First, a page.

3. Bryce Harper Drill
Named after the legendary Bryce Harper, this drill aims to improve the posture and stride of the player while hitting. Bryce Harper has a weird and exaggerated hitting stance where he almost shows the whole bottom of the foot to the pitcher as he is about to hit.
But funnily enough, this stance lets you gather extra power from the hips and unload it through the ball as you swing and connect. The idea of the drill is this, make your players lift their lead foot when striking and connecting the ball. This will help them activate their hips when striking thus increasing their strike power.
4. Hitting Net Drills
This drill is pretty self-explanatory. Have your hitters line up in front of a batting net and practice striking the ball in different parts of the net.
The goal of this drill is to train the hitting accuracy. By aiming at different parts of the net, the players will develop an understanding of how they should connect their bat to the ball to hit their mark. This is one of those drills that you should put your players through every single day.
5. Target Hitting
Target hitting is the next phase of hitting net drills. When you notice that your hitters are comfortable with hitting specific areas of the net, consider switching to more advanced target hitting drills. The first thing you want to do for this drill is get rid of the net.
Take your youngsters out and place a couple of targets around the field. The goal is for the hitter to hit the targets with baseball. Start with larger targets, such as cones or boards, and gradually work your way down to smaller targets like hoops or buckets. You can pitch the ball yourself, or have him use a baseball tee.
6. Chain Hitting
Consistency is the key to unlocking the full potential of a young hitter. And it is your job as a coach to make sure his hits and strike strength are consistent. The hitting chain drill is a fun and effective way to train muscle memory, reflexes, and developing consistent swings.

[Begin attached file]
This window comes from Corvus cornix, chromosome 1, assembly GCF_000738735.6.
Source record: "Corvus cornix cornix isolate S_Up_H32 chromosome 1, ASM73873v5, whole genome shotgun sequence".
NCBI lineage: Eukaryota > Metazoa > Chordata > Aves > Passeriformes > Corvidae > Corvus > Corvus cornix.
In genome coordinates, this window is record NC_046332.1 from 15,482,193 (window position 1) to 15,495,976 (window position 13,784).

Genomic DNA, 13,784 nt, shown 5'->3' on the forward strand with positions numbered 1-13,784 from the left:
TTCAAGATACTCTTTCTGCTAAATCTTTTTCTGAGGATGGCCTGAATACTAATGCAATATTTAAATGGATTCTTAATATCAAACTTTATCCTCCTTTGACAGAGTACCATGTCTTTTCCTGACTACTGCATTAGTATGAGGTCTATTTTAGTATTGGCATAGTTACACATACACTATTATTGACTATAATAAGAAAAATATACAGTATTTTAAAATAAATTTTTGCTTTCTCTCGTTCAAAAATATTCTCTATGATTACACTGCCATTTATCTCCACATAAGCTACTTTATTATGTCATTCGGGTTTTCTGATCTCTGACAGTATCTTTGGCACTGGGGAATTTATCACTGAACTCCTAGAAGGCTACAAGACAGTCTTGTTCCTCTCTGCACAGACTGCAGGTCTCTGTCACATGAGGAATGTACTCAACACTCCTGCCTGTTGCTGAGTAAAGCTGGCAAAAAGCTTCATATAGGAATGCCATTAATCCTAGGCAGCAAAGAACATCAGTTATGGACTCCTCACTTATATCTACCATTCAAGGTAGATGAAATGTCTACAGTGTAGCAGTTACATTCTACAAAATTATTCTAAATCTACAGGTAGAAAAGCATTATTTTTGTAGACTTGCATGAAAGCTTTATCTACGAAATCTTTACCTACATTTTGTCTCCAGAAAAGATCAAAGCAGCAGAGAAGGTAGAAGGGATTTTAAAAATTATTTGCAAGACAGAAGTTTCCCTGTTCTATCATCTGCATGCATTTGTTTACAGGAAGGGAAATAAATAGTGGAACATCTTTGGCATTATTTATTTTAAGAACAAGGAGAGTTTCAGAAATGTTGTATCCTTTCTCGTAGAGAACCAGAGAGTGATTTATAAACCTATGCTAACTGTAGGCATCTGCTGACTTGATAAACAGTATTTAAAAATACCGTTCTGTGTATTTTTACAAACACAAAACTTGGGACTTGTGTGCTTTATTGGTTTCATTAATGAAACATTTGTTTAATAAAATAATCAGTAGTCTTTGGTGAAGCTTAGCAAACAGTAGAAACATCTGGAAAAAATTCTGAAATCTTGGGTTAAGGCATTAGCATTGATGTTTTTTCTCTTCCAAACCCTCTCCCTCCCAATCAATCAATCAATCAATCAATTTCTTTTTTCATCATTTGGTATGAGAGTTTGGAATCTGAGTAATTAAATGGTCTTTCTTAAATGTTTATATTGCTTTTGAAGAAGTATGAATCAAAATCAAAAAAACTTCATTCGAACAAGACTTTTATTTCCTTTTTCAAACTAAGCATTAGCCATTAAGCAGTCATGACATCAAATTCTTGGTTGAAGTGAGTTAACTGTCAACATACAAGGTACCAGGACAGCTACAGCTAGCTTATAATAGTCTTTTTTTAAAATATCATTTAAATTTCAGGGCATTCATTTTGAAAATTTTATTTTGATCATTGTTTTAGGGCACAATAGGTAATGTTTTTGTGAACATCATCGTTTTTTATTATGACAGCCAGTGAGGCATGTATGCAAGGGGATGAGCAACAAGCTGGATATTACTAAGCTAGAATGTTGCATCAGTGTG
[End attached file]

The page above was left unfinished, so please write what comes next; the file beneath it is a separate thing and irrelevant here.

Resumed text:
You need two things for this drill, a hitting screen, and a few markers. Set the markers on the ground in a line at different intervals. You will be positioned behind the screen and the batter will face the screen with his bat. The batter should stand so that there are three markers in front of him and three markers behind him.
Your job is to pitch the ball from behind the screen and the hitter will strike the ball. If he misses, he needs to move back a marker. And each successive hit will mean he gets to step forward one marker. Though it sounds quite simple, in practice, this is one of the most hardcore training routines for a young hitter.
Baseball Fielding Drills for 12 Year Olds
With the hitter drills covered, there are a couple of specific baseball fielding drills that I like to do to focus on my infielders and outfielders. My main priorities for these roles are developing their reflexes, communication, teamwork, and positioning. The drills I make my youth do focus on these skill sets.
1. Footwork Drill
I like to start off with footwork first because a new player rarely understands the importance of proper stance when fielding.